Russia’s international reserves have reached historic levels, with the country investing in assets like gold and foreign currency amid growing economic uncertainty with inflation spiking steeply after a global borrowing spree.
On Thursday, Moscow’s Accounts Chamber revealed that the nation has more overseas assets on hand than ever before. “The volume of Russia’s international reserves now exceeds 61 billion US dollars,” a statement from officials reads. “This is a historic record. No such figure has been achieved before in the whole existence of the Bank of Russia.”
“At present,” the analysis went on, “Russia ranks fifth in the world for the size of its international reserves. Only China, Japan, Switzerland and India are ahead.” Moscow has stepped up the share of gold in its portfolio in recent years, from 7.8% of overall assets in 2014 to 23.3% at the end of 2020.
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The news coincides with a warning from the country’s finance minister, who said on Thursday that there is a risk the world could hit a spiral of ‘stagflation’, with rising prices worsened by an economic slowdown. According to him, “inflation is running above target in 14 of the G20 countries already and in many developed nations the scale of inflationary pressure is unprecedented.”
Last month, President Vladimir Putin announced that Russia’s economy has now entirely recovered from the disruption caused by the Covid-19 pandemic. “Based on the results of the seven months of this year, the gross domestic product has reached the pre-crisis level. The decline that was caused by the pandemic has been fully overcome,” he said.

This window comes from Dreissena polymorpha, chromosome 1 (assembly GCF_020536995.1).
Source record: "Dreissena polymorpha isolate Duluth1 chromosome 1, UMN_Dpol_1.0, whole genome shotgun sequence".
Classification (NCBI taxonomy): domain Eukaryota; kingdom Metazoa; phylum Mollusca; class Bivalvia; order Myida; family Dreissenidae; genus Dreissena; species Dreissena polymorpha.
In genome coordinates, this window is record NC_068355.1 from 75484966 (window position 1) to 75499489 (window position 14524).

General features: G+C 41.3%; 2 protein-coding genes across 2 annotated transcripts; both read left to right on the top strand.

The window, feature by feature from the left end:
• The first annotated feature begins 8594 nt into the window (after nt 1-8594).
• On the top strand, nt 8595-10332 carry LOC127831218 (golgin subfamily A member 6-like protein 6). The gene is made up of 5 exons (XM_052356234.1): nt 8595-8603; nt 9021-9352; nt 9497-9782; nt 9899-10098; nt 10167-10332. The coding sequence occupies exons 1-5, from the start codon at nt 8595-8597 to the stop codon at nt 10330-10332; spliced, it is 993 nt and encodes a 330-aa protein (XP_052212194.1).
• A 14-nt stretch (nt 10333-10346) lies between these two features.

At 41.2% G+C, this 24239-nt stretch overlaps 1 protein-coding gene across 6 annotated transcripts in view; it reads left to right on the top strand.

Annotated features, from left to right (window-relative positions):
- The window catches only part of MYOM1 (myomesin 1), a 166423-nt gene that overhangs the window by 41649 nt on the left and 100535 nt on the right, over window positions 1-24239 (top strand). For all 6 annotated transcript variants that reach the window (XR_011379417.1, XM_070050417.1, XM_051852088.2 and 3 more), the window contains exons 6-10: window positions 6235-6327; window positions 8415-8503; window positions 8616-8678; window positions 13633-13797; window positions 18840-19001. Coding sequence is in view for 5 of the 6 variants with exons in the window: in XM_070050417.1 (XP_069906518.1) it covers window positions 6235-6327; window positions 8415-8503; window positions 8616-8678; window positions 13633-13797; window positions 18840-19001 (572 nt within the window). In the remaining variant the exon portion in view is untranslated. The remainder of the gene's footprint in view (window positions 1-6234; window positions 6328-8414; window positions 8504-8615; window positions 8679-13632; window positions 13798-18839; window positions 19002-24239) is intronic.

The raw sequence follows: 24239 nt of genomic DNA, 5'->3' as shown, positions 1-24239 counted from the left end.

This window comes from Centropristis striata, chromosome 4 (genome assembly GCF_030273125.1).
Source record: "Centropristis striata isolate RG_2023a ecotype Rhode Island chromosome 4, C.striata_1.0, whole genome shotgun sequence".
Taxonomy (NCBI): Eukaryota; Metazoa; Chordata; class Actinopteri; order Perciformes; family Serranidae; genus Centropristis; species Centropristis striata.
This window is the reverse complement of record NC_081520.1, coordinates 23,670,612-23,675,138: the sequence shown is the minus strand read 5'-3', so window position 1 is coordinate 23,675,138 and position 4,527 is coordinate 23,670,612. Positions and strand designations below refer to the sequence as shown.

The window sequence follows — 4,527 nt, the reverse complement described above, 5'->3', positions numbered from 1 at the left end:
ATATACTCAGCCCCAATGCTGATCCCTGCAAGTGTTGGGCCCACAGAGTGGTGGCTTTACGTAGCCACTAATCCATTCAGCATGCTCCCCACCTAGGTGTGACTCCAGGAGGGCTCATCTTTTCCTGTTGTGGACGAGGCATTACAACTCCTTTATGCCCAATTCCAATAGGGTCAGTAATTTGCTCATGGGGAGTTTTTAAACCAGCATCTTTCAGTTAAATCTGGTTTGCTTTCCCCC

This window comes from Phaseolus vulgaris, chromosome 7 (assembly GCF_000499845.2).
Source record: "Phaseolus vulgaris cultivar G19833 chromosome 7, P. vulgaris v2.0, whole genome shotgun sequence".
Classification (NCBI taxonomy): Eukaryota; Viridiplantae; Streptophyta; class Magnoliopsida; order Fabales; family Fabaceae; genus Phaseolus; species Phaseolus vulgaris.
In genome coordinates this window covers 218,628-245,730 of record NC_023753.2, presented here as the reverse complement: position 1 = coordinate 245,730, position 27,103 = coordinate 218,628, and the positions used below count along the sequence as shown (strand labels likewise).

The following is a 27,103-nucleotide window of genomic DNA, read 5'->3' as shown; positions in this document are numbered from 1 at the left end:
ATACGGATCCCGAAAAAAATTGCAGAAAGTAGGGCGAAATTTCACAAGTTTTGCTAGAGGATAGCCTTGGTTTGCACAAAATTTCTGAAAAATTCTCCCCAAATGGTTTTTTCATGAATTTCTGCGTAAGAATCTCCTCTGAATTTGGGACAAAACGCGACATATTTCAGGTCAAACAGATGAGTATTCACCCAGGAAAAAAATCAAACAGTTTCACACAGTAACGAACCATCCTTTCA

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“In the post-crisis phase, it is necessary to form a model of sustainable economic development, which could fully cover all the industries and regions of Russia… And, of course, economic growth is the key to successful implementation of state plans and projects, and achievement of national development goals,” Putin added.
The president has previously warned that while Russia appears to have faced less economic disruption as a result of the pandemic, not all countries are recovering as quickly as others, calling for support for developing nations.
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